Innovation Isn’t the Answer to All Your Problems15 June, 2015 / Articles
What should leaders do to boost their organization’s ability to innovate? There’s a seemingly endless list of options to consider. Set up a new-growth group. Launch an idea contest. Change the reward systems. Run an action-learning program to develop the top leadership team’s ability to confront ambiguity. Form a venture investment fund. Take a road trip to Israel or Silicon Valley. Build an open innovation platform. Bring in outside speakers. Hire seasoned innovators. Paint the walls blue. Buy a lot of books.
And what’s the point of all these approaches? To infuse innovation into day-to-day activities of your company so your frontline workers will identify customers’ problems and solve them in novel ways? To create an elite squad of business builders that can launch a disruptive business? To change the way senior leaders think so they are more comfortable with ambiguity? To developing a structured approach to rolling out a series of new-growth ventures? Some combination of all of the above?
Too frequently, companies decide what they’re going to do before determining why they’re going to do it. That’s challenging, because developing innovations that have a lasting impact requires going beyond doing one single thing. Improving innovation is a system-level issue, requiring a coherent and consistent set of organizational interventions. To begin to determine what set of interventions makes the most sense for your company, first you need to step back and answer a fundamental question: What problem does innovation need to solve?
The answer to this question matters substantially because it determines in which part of the organization a company needs to intervene, what resources leaders need to be ready to commit to, and how long it will take before any impact is felt.
One clear problem innovation can solve is creating new growth. An executive who has this problem recognizes that the company needs to push the boundaries of today’s business to achieve its financial objectives. Perhaps competitive intensity has increased, a new disruptive development has emerged, or a company’s core business has begun to slow. Hitting growth and profit objectives, then, requires boosting the ability to create new businesses that wouldn’t naturally result from day-to-day operations.
If this is the only problem innovation needs to solve, efforts are best isolated from the core business to minimize distraction. A good starting point is to build what we have called elsewhere a minimum viable innovation system, a focused but connected set of interventions designed to kick-start new growth.
Competing more effectively in existing markets is a completely different problem. In this circumstance the organization might still be seeking to spur growth but be confident it could if the creativity and ingenuity they see occurring in spurts throughout the organization could be more systematically harnessed. Perhaps frontline salespeople and customer service representatives could find innovative ways to attract and retain customers. Maybe internal support functions could find innovative ways to actually deliver more with less. If an organization tapped into its full innovation potential, perhaps employee engagement and loyalty would increase.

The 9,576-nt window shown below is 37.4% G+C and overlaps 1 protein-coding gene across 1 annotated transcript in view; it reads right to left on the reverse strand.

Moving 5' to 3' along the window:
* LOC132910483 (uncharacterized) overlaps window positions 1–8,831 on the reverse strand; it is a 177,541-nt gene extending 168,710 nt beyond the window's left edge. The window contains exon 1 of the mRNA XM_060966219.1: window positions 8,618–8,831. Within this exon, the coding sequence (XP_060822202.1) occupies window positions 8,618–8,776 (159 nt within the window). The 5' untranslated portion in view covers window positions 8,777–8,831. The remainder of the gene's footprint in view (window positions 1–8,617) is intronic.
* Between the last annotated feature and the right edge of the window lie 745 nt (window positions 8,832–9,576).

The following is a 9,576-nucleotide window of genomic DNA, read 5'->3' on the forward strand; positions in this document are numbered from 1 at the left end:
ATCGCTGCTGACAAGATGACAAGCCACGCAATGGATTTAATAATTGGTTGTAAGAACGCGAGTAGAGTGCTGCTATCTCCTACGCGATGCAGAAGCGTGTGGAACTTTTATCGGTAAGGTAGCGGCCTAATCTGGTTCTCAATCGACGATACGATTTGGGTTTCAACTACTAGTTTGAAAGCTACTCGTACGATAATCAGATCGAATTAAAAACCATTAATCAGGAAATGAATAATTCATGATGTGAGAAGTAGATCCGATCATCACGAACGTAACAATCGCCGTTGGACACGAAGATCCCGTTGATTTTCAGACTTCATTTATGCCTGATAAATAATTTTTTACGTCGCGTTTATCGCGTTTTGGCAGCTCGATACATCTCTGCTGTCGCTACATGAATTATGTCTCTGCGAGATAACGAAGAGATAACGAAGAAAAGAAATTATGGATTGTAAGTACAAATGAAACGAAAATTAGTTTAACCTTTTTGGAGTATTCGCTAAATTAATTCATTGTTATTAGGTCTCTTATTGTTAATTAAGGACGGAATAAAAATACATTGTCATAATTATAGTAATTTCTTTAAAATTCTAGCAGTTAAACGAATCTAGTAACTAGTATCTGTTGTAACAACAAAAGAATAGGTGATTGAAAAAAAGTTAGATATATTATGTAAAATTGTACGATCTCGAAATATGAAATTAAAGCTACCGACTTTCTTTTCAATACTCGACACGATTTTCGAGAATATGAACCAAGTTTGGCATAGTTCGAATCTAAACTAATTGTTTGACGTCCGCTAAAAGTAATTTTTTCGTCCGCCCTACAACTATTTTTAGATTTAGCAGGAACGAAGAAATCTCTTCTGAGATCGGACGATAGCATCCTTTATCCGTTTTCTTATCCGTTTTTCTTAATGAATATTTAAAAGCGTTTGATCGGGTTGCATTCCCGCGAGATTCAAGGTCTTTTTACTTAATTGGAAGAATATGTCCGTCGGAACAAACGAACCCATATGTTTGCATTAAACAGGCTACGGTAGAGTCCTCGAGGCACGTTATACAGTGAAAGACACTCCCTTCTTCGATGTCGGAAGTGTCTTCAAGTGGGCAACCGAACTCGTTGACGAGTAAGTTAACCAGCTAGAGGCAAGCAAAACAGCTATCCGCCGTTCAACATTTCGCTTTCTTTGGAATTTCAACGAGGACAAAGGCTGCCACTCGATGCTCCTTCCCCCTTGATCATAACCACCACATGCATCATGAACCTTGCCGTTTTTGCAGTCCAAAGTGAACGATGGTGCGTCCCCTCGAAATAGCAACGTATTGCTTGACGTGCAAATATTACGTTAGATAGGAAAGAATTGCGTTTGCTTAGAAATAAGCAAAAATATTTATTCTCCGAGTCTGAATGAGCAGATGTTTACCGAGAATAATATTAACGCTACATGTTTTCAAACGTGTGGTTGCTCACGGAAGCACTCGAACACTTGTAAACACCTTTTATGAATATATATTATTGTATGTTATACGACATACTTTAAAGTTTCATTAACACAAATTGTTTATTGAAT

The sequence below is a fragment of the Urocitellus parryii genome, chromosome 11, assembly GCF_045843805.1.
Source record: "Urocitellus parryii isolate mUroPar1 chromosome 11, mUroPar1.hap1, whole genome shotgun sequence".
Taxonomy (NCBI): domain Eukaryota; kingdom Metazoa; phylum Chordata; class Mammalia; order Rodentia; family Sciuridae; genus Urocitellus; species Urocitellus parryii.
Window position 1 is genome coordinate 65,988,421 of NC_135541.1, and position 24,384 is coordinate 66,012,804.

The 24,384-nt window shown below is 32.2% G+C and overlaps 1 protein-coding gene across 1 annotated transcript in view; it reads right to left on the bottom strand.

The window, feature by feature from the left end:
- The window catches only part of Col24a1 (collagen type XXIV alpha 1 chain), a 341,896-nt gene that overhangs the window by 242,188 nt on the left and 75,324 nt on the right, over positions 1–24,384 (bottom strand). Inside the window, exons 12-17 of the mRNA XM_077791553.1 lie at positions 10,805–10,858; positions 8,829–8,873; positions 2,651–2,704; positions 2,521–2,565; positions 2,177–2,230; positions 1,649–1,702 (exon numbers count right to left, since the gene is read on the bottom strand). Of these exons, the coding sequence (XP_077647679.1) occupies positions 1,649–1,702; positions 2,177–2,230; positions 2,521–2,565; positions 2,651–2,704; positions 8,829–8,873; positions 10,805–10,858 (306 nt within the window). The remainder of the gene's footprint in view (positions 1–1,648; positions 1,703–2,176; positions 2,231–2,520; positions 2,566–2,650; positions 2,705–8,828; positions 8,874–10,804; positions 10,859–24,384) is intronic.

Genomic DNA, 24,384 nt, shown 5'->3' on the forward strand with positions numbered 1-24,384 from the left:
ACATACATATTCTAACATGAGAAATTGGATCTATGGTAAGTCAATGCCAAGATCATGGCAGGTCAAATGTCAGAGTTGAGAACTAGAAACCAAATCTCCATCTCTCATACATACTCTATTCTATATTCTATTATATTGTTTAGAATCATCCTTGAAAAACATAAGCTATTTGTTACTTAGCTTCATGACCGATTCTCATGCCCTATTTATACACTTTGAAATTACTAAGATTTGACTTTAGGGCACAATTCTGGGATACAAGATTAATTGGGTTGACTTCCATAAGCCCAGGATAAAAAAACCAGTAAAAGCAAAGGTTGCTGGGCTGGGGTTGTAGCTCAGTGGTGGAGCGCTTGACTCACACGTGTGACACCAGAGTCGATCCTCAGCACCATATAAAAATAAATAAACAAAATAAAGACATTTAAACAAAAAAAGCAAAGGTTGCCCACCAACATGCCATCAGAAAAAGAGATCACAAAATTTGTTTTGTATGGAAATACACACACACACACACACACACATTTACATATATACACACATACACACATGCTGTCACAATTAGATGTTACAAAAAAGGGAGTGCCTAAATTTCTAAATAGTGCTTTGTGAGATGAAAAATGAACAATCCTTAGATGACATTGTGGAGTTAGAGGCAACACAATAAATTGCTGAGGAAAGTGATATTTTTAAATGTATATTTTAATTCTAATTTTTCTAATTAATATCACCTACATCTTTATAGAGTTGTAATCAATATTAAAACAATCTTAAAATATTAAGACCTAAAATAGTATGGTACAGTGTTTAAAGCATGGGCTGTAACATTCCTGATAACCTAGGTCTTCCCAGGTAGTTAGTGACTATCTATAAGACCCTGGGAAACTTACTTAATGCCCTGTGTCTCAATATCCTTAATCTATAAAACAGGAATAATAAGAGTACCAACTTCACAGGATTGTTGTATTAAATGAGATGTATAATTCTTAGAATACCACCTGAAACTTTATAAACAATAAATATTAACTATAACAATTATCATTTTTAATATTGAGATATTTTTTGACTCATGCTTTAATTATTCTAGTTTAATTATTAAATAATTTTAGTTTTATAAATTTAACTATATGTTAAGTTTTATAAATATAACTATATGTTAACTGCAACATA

The fundamentally different nature of this problem demands a different set of interventions. Rather than isolating innovation efforts, here innovation mind-sets and behaviors need to be infused into the day-to-day activities of a broader population. High-leverage interventions might include investing in employee training or dedicating a team to help others with common innovation activities, like designing and executing experiments. DBS, one of Singapore’s leading banks, has set up just such an innovation function under Paul Cobban, the chief operating officer of its technology and operations group. One thing Cobban’s team provides is “experimentation as a service” to other teams in the bank working on new ideas, helping them design, execute, and draw insights from such experiments as consumer use tests, operational pilots, and the like.
Organizations may wish to tackle both of these problems simultaneously – reaping new growth from existing operations while also pursuing business beyond its current boundaries. Executives in this circumstance recognize that they need a portfolio of innovation efforts that balance current and future needs. Here, efforts should focus on institutionalizing innovation by working on underlying systems that govern resource allocation and decision making. This kind of intervention requires serious senior leader commitment because of the scale and scope of the effort. In describing our work with Procter & Gamble, we used the metaphor of a factory for new growth. Just as building a factory takes time to build, truly institutionalizing innovation takes years of hard work.
Investing in innovation isn’t a cure for all ills. If the core business is in crisis or is struggling with basic operational issues, leaders ought to focus on fixing those problems first. Innovation also isn’t a quick fix for a struggling business: the full benefits of investments in innovation are only fully apparent years in the future. Finally, innovation is not a one-size-fits-all proposition. Leaders need to make the strategic choice: whether to isolate new growth efforts, infuse everyday innovation into daily routines or truly institutionalize innovation. Taking the time to determine which choice is appropriate for you will focus your attention and accelerate the impact of your subsequent innovation efforts.